In November 2013, the Wall Street Journal identified the Dominican official at the heart of the case as retired Colonel Carlos Piccini, who was serving at the time as director of special projects for the armed forces. Piccini worked with Rafael Peña Antonio, a former minister of defense, to pass bribes to legislators, the Dominican Republic’s Office of the Special Prosecutor for Administrative Corruption alleged in August 2016. At least one suspected ultimate bribe-recipient, Senator Luis René Canaán, has been named so far, but investigating officials have declined to charge him. The special prosecutor’s office has also implicated four businessmen, Daniel Aquino Méndez, Daniel Aquino Hernández, Ysrael Abreu, and Félix Del Orbe, in the deal. The Dominican investigation is ongoing.
In September 2014, a Brazilian court filed a criminal complaint against “Agent A,” identified as Elio Moti Sonnenfeld, and eight current or former Embraer executives. Sonnenfeld, an Israeli businessman, decided to cooperate with investigators and the court dropped charges against him in exchange for testimony against his co-defendants. The Brazilian investigation also concluded that “from all indication” it was clear that part of the USD 3.52 million was earmarked for a Dominican Senator. In addition, Sonnenfeld alleged that the CEO of Embraer, Frederico Curado, had knowledge of the bribery scheme. Curado, a 32-year veteran of Embraer, left the company in June 2016 and has not been charged by authorities.
According to the Brazilian criminal complaint, a vice president for sales, Eduardo Munhos de Campos, was the executive who promised to pay bribes to Piccini. Munhos’ co-defendants are other vice-presidents and managers of the firm and as of 2017, their trial is ongoing. Munhos has not been detained and is currently employed as a sales executive by Leonardo, the Italian defense firm.
The U.S. DoJ’s information report filed in the Embraer investigation also alleged that in January 2005 the company had agreed to pay an unnamed agent nine percent of all future Indian defense sales revenue on the understanding that the agent would be able to secure non-competitive contracts for Embraer. At the time, Embraer employees recognized that the agreement was likely illegal under Indian law and hid the only physical copy of the agreement in a London bank vault. Beginning in July 2008, after Embraer signed a contract with the DRDO for three ERJ-145 regional jets, the agent approached Embraer for payment. In March 2009, Embraer agreed to pay the agent USD 5.76 million—just under nine percent of the deal’s USD 208 million value—and followed through in November that year. To facilitate the transfer, Embraer created a false contract with one of the agent’s controlled companies in Singapore, supposedly for agent services stemming from an unrelated 2008 sale of aircraft. The Singapore shell company then billed an Embraer subsidiary in Switzerland for the USD 5.76 million payment.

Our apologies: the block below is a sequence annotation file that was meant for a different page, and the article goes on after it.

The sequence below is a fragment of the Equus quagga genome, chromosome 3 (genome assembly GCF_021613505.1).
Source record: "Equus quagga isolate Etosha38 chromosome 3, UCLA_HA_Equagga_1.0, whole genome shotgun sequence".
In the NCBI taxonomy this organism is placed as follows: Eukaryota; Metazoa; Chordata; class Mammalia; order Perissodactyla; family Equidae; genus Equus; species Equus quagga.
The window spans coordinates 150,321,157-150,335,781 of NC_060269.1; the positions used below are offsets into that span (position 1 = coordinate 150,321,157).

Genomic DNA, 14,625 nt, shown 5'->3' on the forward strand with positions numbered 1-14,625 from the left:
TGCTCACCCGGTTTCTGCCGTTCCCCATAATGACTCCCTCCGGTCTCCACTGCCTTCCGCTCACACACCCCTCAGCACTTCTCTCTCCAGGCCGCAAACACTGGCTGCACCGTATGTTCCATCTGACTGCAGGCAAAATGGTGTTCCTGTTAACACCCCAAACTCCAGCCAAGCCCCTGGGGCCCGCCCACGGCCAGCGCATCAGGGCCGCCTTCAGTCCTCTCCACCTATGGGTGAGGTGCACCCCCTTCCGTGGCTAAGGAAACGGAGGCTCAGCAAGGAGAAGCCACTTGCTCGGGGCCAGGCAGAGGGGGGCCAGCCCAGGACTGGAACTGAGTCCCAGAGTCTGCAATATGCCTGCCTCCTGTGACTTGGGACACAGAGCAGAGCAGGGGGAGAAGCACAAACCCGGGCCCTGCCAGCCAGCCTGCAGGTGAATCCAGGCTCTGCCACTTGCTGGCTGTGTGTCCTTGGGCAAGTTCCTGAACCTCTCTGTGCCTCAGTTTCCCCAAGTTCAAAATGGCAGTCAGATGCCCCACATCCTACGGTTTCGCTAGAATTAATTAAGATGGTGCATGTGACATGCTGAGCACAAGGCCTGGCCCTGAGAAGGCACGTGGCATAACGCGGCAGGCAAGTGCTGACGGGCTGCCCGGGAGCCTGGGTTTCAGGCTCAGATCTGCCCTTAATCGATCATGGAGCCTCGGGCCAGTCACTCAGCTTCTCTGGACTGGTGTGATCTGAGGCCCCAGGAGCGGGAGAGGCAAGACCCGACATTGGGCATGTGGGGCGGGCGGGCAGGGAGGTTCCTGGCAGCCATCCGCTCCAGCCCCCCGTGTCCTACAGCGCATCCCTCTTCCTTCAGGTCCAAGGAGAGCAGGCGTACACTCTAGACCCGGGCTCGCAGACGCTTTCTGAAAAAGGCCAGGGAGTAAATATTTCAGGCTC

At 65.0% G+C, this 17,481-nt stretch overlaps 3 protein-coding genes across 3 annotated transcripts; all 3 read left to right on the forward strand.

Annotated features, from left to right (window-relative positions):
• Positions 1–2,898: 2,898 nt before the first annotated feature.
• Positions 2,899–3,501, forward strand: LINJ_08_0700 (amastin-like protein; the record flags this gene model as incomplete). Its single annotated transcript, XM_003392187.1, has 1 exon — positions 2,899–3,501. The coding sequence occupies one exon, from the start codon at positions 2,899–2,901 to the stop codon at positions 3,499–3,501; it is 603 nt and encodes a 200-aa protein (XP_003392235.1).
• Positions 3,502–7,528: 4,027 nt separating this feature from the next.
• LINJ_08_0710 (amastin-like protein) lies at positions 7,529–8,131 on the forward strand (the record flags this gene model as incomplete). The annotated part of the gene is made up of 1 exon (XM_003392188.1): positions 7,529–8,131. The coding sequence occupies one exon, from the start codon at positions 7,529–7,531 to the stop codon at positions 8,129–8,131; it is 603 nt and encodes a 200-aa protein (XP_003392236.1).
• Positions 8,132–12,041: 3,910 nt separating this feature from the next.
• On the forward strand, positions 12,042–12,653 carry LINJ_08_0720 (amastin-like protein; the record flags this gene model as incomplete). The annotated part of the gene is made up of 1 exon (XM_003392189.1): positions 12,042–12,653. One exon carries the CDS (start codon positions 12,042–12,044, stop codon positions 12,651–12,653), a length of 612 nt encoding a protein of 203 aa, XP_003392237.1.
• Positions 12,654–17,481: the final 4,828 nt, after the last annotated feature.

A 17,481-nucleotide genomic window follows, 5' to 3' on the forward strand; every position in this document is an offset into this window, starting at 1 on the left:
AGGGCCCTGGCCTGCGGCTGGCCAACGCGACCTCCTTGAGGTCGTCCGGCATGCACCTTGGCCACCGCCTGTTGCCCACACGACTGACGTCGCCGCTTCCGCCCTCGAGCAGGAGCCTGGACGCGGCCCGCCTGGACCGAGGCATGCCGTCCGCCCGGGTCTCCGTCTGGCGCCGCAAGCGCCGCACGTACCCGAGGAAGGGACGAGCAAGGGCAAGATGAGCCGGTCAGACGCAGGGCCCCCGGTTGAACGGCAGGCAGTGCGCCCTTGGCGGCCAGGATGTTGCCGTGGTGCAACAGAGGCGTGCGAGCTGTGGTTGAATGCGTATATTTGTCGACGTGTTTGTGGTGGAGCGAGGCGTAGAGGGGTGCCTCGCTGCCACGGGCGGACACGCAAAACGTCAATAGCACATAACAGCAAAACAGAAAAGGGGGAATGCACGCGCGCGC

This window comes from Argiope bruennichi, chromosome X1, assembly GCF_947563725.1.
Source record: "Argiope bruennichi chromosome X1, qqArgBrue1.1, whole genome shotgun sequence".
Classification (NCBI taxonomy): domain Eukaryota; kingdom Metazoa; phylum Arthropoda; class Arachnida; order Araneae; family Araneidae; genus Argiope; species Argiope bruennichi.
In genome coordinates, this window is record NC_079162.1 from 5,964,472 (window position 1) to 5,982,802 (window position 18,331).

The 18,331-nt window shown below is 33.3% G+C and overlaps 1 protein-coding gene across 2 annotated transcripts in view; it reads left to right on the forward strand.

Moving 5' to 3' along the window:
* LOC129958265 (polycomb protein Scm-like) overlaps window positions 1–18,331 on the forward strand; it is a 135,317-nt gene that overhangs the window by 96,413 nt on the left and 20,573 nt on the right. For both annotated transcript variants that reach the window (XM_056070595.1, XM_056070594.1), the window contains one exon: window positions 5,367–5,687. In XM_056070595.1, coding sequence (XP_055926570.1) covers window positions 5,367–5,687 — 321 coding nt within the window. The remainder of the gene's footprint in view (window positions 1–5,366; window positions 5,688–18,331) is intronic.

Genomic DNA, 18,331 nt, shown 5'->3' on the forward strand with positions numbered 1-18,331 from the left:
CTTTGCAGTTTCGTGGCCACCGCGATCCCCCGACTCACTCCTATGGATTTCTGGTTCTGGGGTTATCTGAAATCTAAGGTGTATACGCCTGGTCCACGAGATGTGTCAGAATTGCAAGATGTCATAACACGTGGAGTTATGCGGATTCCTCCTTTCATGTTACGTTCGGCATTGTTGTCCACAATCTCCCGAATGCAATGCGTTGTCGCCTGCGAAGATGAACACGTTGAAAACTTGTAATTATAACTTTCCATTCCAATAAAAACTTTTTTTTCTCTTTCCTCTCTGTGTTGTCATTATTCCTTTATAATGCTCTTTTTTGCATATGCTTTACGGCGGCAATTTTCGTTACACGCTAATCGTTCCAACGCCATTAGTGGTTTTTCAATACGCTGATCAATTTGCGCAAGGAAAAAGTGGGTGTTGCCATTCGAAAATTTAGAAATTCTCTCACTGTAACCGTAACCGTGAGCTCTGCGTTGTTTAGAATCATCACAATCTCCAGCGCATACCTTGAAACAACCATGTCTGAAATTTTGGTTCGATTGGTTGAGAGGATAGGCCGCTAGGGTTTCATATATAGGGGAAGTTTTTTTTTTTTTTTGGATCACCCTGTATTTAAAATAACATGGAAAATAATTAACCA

In October 2016, India’s Central Bureau of Investigation (CBI) filed an initial complaint against the London-based businessman Vipin Khanna, identifying him as the agent described in the U.S. filings. Khanna, and his son Aditya Khanna, had previously been implicated in the Iraqi Oil-for-Food scandal of the early 2000s, as well as the Barak missile deal. Indian investigators have asked counterparts in the United Kingdom, Switzerland, and Singapore for their cooperation in examining the case. However, thus far the CBI has not made public the names of any officials that may have been bribed or otherwise influenced by Khanna.
Ember’s Settlement with the US Department of Justice
The U.S. investigation ended in 2016 with Embraer accepting guilt with regard to the above allegations, as well as those relating to civil aircraft sales to Mozambique and Saudi Arabia. As part of a Deferred Prosecution Agreement (DPA), the company was fined a total of USD 205.5 million, including USD 83.8 million in “disgorgement” of profits, USD 14.4 million in pre-judgment interest, and a USD 107.3 million criminal penalty—USD 20 million below the recommended minimum for such cases. From this total was deducted a credit for a disgorgement of USD 18.6 million paid to the Brazilian authorities in a separate settlement.
The DoJ also cited Embraer for ‘knowingly and willfully’ failing to implement systems of financial controls to ensure due diligence over agreements with third-party agents. This failure was the responsibility of high-level Embraer executives, who were fully aware that the lack of controls enabled the use of false agency agreements to cover bribes. Embraer accepted the supervision of a corporate monitor for 3 years. In August 2016, Embraer shareholders filed a lawsuit against the firm, alleging that executive wrongdoing had led to inflation in the price of company shares.
Despite the involvement of senior Embraer executives in the bribery schemes, the company has continued to receive US government contracts. Most recently, the US State Department has approved the possible sale of 12 Super Tucano aircraft to Nigeria, from the Super Tucano’s US production line in Jacksonville Florida, under a partnership between Embraer and the Sierra Nevada Corporation.